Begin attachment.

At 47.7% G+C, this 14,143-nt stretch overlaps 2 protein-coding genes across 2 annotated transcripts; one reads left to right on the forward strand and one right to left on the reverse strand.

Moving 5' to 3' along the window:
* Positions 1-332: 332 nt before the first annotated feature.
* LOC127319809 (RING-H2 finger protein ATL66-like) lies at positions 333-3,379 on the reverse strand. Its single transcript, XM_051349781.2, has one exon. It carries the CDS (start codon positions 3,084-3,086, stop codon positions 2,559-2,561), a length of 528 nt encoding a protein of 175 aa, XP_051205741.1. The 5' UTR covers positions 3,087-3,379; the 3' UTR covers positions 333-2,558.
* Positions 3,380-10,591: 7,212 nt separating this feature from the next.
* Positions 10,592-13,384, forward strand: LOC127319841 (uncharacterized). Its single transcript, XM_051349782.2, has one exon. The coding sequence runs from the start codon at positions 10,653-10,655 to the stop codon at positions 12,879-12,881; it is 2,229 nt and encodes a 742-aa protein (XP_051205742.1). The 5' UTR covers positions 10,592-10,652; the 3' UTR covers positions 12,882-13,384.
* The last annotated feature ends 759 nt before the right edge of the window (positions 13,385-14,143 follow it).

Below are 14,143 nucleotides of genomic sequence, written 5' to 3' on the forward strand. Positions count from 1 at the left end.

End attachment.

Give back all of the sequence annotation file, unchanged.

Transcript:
At 47.7% G+C, this 14,143-nt stretch overlaps 2 protein-coding genes across 2 annotated transcripts; one reads left to right on the forward strand and one right to left on the reverse strand.

Moving 5' to 3' along the window:
* Positions 1-332: 332 nt before the first annotated feature.
* LOC127319809 (RING-H2 finger protein ATL66-like) lies at positions 333-3,379 on the reverse strand. Its single transcript, XM_051349781.2, has one exon. It carries the CDS (start codon positions 3,084-3,086, stop codon positions 2,559-2,561), a length of 528 nt encoding a protein of 175 aa, XP_051205741.1. The 5' UTR covers positions 3,087-3,379; the 3' UTR covers positions 333-2,558.
* Positions 3,380-10,591: 7,212 nt separating this feature from the next.
* Positions 10,592-13,384, forward strand: LOC127319841 (uncharacterized). Its single transcript, XM_051349782.2, has one exon. The coding sequence runs from the start codon at positions 10,653-10,655 to the stop codon at positions 12,879-12,881; it is 2,229 nt and encodes a 742-aa protein (XP_051205742.1). The 5' UTR covers positions 10,592-10,652; the 3' UTR covers positions 12,882-13,384.
* The last annotated feature ends 759 nt before the right edge of the window (positions 13,385-14,143 follow it).

Below are 14,143 nucleotides of genomic sequence, written 5' to 3' on the forward strand. Positions count from 1 at the left end.